The hardest part of creating is the actual part about starting. Worry and fear can keep you from ever beginning, not only IN the beginning, but at every moment along the path. Fear keeps you from producing by telling stories about “30 minutes isn’t enough time to bother” or “There’s always tomorrow.” These stories become self-fulfilling as you allow them to become the narrative of your creative life. If every time that Wobbles screamed bloody murder when I walked away, I turned around and comforted her, neither one of us would ever grow. So it is with creating. The critic screams bloody murder every time you try to drop him off at daycare. He doesn’t want to be left alone. He doesn’t want to play by himself. Yet, when you refuse to listen to him and begin to create, he will slowly become more silent over time. He my never become completely silent. But he will be a more mature, supportive being that encourages your creativity. You just have to ignore the screaming part for a little while. It’s too important not to.

On Silence

Do not go gentle into that good night,
Old age should burn and rave at close of day;
Rage, rage against the dying of the light. — Dylan Thomas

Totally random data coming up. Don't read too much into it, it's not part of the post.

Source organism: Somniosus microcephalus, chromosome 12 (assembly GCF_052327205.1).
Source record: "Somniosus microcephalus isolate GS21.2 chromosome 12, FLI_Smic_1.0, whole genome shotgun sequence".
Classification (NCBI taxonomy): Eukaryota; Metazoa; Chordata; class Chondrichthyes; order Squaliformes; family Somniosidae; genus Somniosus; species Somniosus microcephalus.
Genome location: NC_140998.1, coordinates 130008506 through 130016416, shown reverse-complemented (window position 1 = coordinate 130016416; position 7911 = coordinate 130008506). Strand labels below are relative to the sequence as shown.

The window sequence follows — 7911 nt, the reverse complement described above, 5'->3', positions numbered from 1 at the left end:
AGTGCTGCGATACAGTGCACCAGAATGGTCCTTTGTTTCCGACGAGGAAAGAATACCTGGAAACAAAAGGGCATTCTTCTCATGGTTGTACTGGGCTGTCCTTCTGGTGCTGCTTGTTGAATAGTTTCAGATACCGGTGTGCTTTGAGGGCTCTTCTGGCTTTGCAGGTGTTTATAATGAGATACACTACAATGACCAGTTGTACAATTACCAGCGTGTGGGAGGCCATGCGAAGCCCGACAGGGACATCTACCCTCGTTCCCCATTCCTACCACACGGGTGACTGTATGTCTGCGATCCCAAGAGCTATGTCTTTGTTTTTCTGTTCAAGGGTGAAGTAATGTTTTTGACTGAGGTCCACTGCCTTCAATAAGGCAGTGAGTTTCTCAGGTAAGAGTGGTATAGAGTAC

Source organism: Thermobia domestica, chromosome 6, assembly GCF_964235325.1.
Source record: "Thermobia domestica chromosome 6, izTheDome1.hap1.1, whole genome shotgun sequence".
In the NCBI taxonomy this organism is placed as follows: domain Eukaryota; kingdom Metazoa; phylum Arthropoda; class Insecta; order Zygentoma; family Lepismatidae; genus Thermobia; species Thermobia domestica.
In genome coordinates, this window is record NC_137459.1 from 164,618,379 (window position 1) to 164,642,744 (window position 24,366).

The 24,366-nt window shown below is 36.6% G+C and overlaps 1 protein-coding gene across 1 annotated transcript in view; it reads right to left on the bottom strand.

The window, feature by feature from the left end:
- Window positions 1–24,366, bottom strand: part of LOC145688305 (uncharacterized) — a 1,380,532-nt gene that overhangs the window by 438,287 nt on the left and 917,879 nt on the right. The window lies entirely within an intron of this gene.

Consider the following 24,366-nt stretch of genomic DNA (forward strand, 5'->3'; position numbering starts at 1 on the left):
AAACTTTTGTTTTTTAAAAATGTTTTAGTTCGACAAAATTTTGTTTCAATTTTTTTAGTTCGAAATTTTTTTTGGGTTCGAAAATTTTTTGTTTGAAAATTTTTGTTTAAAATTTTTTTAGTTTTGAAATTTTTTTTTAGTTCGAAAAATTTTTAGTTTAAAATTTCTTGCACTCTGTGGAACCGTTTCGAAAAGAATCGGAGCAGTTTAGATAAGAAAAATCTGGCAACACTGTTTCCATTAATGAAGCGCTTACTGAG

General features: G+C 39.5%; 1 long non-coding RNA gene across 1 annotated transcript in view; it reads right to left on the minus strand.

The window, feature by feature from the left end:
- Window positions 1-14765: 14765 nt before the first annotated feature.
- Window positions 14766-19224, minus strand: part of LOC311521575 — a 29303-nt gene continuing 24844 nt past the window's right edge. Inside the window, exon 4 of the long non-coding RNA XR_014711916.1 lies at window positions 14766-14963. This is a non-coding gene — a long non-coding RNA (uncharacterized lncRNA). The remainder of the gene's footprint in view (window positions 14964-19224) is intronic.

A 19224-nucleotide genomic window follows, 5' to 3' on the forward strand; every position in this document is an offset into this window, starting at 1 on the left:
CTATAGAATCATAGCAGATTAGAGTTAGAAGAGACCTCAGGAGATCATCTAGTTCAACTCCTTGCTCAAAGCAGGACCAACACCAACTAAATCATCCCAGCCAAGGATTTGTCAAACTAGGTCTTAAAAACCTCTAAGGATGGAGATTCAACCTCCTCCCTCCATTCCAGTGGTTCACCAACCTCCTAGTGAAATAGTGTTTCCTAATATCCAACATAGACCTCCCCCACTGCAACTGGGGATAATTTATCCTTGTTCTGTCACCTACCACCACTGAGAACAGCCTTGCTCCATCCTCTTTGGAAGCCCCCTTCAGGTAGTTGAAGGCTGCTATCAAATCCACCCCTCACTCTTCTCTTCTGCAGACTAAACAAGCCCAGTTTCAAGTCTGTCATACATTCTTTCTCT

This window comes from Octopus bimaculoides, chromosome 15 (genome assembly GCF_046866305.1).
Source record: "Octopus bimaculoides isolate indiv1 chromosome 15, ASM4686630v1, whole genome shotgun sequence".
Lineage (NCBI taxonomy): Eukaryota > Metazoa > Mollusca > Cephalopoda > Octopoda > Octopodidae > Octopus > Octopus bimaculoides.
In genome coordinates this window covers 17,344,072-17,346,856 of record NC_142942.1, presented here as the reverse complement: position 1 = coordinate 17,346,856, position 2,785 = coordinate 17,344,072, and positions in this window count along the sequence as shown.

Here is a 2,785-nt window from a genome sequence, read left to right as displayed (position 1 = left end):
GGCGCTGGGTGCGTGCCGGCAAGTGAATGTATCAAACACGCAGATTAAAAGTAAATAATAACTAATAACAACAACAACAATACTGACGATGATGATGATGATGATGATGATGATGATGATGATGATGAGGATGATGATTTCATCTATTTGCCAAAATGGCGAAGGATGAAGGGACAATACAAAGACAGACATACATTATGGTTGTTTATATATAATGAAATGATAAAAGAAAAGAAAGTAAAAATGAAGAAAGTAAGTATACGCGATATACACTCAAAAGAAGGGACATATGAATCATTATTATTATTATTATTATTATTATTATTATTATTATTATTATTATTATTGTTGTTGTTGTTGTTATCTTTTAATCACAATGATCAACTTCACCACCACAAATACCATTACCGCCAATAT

I have been trying to write unsuccessfully this month, something, anything really. It seems that I have run out of ideas. Or perhaps out of steam. My attention is diverted in too many ways to allow for the required focus to actually produce anything. I have become a consumer. I have noticed in recent months that my ability to control my own mind is growing weaker and weaker to the point where at any given moment, I might drift off into a state of unpresentness. So I have fallen silent. This is almost entirely my own fault as the urge to pick up the phone and look at Twitter or Instagram or the markets is completely my own. These things of no real importance have become the moments of my spare time. So much so that when I want to actually do something productive, my physical energy level can only stand a few moments before needing a break. How can one hope to create something interesting when allowing only five minute increments in which to do it? Even while writing those 177 words, the urge to pick up my phone or gaze out the window thinking of anything else was immense. Concentration is both a skill and a habit and the harder you work on the latter, the stronger the former becomes. But like physical exercise or diet control or anything else, it is easier to allow it to lapse, knowing of course somewhere that the longer it lapses, the hard it is to regain.